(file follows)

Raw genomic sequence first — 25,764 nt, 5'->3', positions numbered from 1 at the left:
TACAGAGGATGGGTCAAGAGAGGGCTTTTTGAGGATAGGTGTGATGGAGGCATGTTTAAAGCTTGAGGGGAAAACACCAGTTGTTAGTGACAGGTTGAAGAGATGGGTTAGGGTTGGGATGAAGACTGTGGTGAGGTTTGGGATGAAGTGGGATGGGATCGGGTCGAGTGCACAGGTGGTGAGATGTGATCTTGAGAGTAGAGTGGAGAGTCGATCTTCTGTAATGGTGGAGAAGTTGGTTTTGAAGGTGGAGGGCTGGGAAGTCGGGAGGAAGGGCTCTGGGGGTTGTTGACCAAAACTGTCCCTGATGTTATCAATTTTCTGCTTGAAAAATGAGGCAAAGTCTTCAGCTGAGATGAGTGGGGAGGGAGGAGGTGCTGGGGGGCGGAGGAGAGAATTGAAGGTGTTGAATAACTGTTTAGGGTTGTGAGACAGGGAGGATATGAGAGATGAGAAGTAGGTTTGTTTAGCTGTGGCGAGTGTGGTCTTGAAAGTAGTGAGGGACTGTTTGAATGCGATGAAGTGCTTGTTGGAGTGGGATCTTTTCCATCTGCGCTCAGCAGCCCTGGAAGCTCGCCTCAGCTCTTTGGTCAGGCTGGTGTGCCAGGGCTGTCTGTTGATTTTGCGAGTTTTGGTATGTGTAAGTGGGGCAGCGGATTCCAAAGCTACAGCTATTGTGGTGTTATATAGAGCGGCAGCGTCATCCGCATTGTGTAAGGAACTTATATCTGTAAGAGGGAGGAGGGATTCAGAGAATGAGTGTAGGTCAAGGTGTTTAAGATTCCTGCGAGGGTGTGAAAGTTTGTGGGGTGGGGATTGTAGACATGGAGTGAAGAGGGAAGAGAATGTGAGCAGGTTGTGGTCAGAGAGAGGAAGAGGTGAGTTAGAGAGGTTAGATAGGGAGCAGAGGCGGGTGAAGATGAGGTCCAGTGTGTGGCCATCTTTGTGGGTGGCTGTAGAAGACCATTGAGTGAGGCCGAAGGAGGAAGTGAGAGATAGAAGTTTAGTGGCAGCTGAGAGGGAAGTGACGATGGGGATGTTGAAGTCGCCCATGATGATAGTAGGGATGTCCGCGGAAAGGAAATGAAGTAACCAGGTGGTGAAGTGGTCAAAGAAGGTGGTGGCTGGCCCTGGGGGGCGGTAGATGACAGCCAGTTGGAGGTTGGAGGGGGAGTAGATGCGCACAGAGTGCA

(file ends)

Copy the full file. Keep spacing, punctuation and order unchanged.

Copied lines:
Raw genomic sequence first — 25,764 nt, 5'->3', positions numbered from 1 at the left:
TACAGAGGATGGGTCAAGAGAGGGCTTTTTGAGGATAGGTGTGATGGAGGCATGTTTAAAGCTTGAGGGGAAAACACCAGTTGTTAGTGACAGGTTGAAGAGATGGGTTAGGGTTGGGATGAAGACTGTGGTGAGGTTTGGGATGAAGTGGGATGGGATCGGGTCGAGTGCACAGGTGGTGAGATGTGATCTTGAGAGTAGAGTGGAGAGTCGATCTTCTGTAATGGTGGAGAAGTTGGTTTTGAAGGTGGAGGGCTGGGAAGTCGGGAGGAAGGGCTCTGGGGGTTGTTGACCAAAACTGTCCCTGATGTTATCAATTTTCTGCTTGAAAAATGAGGCAAAGTCTTCAGCTGAGATGAGTGGGGAGGGAGGAGGTGCTGGGGGGCGGAGGAGAGAATTGAAGGTGTTGAATAACTGTTTAGGGTTGTGAGACAGGGAGGATATGAGAGATGAGAAGTAGGTTTGTTTAGCTGTGGCGAGTGTGGTCTTGAAAGTAGTGAGGGACTGTTTGAATGCGATGAAGTGCTTGTTGGAGTGGGATCTTTTCCATCTGCGCTCAGCAGCCCTGGAAGCTCGCCTCAGCTCTTTGGTCAGGCTGGTGTGCCAGGGCTGTCTGTTGATTTTGCGAGTTTTGGTATGTGTAAGTGGGGCAGCGGATTCCAAAGCTACAGCTATTGTGGTGTTATATAGAGCGGCAGCGTCATCCGCATTGTGTAAGGAACTTATATCTGTAAGAGGGAGGAGGGATTCAGAGAATGAGTGTAGGTCAAGGTGTTTAAGATTCCTGCGAGGGTGTGAAAGTTTGTGGGGTGGGGATTGTAGACATGGAGTGAAGAGGGAAGAGAATGTGAGCAGGTTGTGGTCAGAGAGAGGAAGAGGTGAGTTAGAGAGGTTAGATAGGGAGCAGAGGCGGGTGAAGATGAGGTCCAGTGTGTGGCCATCTTTGTGGGTGGCTGTAGAAGACCATTGAGTGAGGCCGAAGGAGGAAGTGAGAGATAGAAGTTTAGTGGCAGCTGAGAGGGAAGTGACGATGGGGATGTTGAAGTCGCCCATGATGATAGTAGGGATGTCCGCGGAAAGGAAATGAAGTAACCAGGTGGTGAAGTGGTCAAAGAAGGTGGTGGCTGGCCCTGGGGGGCGGTAGATGACAGCCAGTTGGAGGTTGGAGGGGGAGTAGATGCGCACAGAGTGCA